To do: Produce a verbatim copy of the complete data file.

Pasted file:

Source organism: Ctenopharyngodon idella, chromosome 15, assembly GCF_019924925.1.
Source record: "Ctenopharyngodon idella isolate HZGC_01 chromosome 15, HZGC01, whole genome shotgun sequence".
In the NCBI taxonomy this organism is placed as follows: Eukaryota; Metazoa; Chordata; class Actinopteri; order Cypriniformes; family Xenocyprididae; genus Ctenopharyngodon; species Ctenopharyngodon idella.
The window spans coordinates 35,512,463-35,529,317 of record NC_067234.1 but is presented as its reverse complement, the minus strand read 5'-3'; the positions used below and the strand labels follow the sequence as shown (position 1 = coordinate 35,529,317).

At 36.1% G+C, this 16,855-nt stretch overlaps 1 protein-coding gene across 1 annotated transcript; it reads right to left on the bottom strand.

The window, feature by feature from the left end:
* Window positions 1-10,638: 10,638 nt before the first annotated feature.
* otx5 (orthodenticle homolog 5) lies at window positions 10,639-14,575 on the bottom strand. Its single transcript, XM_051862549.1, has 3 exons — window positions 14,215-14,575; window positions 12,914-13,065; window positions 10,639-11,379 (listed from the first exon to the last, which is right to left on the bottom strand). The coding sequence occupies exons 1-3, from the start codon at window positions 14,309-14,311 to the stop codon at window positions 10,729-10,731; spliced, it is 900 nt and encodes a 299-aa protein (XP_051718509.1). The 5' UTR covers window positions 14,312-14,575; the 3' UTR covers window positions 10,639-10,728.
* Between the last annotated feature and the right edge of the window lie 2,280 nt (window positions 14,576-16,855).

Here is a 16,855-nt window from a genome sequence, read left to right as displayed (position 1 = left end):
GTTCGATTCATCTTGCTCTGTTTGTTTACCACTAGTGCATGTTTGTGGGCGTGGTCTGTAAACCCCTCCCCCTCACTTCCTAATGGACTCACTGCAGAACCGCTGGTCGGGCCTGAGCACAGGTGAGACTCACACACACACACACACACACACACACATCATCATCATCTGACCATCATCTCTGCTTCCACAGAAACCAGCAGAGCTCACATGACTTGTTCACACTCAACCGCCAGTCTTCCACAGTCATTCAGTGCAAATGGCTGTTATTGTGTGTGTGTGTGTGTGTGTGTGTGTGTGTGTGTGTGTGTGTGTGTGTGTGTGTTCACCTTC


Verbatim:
Source organism: Ctenopharyngodon idella, chromosome 15, assembly GCF_019924925.1.
Source record: "Ctenopharyngodon idella isolate HZGC_01 chromosome 15, HZGC01, whole genome shotgun sequence".
In the NCBI taxonomy this organism is placed as follows: Eukaryota; Metazoa; Chordata; class Actinopteri; order Cypriniformes; family Xenocyprididae; genus Ctenopharyngodon; species Ctenopharyngodon idella.
The window spans coordinates 35,512,463-35,529,317 of record NC_067234.1 but is presented as its reverse complement, the minus strand read 5'-3'; the positions used below and the strand labels follow the sequence as shown (position 1 = coordinate 35,529,317).

At 36.1% G+C, this 16,855-nt stretch overlaps 1 protein-coding gene across 1 annotated transcript; it reads right to left on the bottom strand.

The window, feature by feature from the left end:
* Window positions 1-10,638: 10,638 nt before the first annotated feature.
* otx5 (orthodenticle homolog 5) lies at window positions 10,639-14,575 on the bottom strand. Its single transcript, XM_051862549.1, has 3 exons — window positions 14,215-14,575; window positions 12,914-13,065; window positions 10,639-11,379 (listed from the first exon to the last, which is right to left on the bottom strand). The coding sequence occupies exons 1-3, from the start codon at window positions 14,309-14,311 to the stop codon at window positions 10,729-10,731; spliced, it is 900 nt and encodes a 299-aa protein (XP_051718509.1). The 5' UTR covers window positions 14,312-14,575; the 3' UTR covers window positions 10,639-10,728.
* Between the last annotated feature and the right edge of the window lie 2,280 nt (window positions 14,576-16,855).

Here is a 16,855-nt window from a genome sequence, read left to right as displayed (position 1 = left end):
GTTCGATTCATCTTGCTCTGTTTGTTTACCACTAGTGCATGTTTGTGGGCGTGGTCTGTAAACCCCTCCCCCTCACTTCCTAATGGACTCACTGCAGAACCGCTGGTCGGGCCTGAGCACAGGTGAGACTCACACACACACACACACACACACACACATCATCATCATCTGACCATCATCTCTGCTTCCACAGAAACCAGCAGAGCTCACATGACTTGTTCACACTCAACCGCCAGTCTTCCACAGTCATTCAGTGCAAATGGCTGTTATTGTGTGTGTGTGTGTGTGTGTGTGTGTGTGTGTGTGTGTGTGTGTGTGTGTGTGTTCACCTTC